Sunday, October 19, 2008
Well, so you've come back! Great. :-) Let me tell you a little more how the idea of the sanctuary came about.
I live in a neighborhood of large lots, from 1 to 2 acres each. These lots have extensive lawns and some are are sprayed regularly and kept weed-free. My 1.25 acre lot has 3 neighbors backing up to my property on one side and 1 on the other. To boot, my property backs right up to a golf course. You can only imagine the amount of pesticides, fertilizers, herbicides, etc. float around here.
I leave my lawn natural, more of a mown meadow. It is filled with violets and dandelions in the spring and blankets of white cover during the summer. One of my neighbors also has such a mix. This summer, after he'd also seen the PBS special about CCD we discussed how difficult it is for both us to mow our lawns when we run over honeybees on the clover. So I decided that I just wasn't going to mow down my clover regularly, but instead left almost half an acre in bloom.
At the same time I started investigating what I could do with my existing gardens that could turn to benefit bees. I took a look at some of my long-time gardening methods. Simple things could make a difference. Take coleus.
I've always loved the colored leaves of coleus and to increase leaf production I'd religiously pinch off flower buds to make the plants bushier. I'd never really liked the long untidy flower stalks. But come to find out, those tiny flowers are like bee magnets! I let all of my coleus bloom this year. I had nearly a dozen huge plants up on the deck and not only did the bees line up for these tiny treats, but the butterflies and hummingbirds visited every day! So I also let my basil plants bloom as it has the same kind of long flower stalk. Again, the bees were all over the plants.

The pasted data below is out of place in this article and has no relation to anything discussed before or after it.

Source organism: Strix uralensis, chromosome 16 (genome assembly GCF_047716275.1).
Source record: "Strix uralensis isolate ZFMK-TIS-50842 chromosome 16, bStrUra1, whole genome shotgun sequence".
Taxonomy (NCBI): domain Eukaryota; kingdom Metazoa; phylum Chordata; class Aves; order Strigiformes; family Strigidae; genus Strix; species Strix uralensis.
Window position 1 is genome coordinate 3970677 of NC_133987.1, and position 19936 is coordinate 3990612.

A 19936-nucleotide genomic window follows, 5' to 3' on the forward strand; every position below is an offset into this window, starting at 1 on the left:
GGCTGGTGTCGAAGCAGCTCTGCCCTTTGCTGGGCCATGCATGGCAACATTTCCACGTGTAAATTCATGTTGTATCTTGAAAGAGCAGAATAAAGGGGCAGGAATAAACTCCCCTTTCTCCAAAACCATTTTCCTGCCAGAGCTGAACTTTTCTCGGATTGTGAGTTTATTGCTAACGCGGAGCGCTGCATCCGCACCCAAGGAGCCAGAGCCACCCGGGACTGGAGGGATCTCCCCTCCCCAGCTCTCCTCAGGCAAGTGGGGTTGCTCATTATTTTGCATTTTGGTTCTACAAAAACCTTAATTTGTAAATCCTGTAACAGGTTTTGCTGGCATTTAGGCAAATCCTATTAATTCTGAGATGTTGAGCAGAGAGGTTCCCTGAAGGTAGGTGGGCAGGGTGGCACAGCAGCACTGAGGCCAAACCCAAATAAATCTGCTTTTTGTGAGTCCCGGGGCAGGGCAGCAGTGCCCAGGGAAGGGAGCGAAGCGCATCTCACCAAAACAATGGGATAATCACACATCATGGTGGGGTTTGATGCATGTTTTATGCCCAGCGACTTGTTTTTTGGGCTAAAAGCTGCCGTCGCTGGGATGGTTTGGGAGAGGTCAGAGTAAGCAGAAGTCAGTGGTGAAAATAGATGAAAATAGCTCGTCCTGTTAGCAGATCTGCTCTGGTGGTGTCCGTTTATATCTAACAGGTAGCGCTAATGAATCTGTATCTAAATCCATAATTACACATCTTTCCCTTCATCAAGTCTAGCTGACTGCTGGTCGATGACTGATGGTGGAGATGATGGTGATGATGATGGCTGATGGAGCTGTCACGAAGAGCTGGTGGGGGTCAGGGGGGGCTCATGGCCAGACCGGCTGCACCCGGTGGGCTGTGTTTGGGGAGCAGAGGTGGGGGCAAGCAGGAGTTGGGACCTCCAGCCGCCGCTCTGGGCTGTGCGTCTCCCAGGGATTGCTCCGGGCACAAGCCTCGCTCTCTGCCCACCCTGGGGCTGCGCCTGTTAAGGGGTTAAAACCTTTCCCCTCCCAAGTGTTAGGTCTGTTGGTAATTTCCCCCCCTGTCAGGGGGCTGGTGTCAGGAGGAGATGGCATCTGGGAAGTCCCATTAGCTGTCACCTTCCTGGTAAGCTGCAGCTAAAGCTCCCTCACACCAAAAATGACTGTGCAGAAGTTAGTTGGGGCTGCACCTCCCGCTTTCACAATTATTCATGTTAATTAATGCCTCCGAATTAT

And then there were the zinnias. I had originally planted perhaps 50 of the 'cut-n-come again' variety for their riot of color and summer long blooms. Turns out it was standing room only on those blossoms: every kind of bee around here visited. So did at least 8 kinds of butterflies, dragonflies, hummingbirds, hummingbird moths, a preying mantis and lots of goldfinches. It was amazing and when friends came, we would sit next to one of the zinnia beds and watch the action. And up to that point all I'd done was let some clover bloom and not pinch back the coleus and the basil!
All that bug activity, of course, drew in more birds than usual. (A note: as always, I provide a dependable supply of fresh water in the form of bird baths, especially one on the ground where the squirrels and chipmunks and the occasional injured bird can have easy access. This year it was especially important due to drought conditions in Ohio. Another benefit of all that dependable water - it saves my tomatoes and other crops since with easy water around, the critters don't chomp into something juicy to quench their thirst.)
Talk about fast gratification. If just a few things like I did during that first couple of weeks could make that much difference, just imagine what a determined effort might do? Keep watching this post and I'll let you in on other little things I did that are making a big difference in the gardens.
More "Garden Buzz" soon! :-)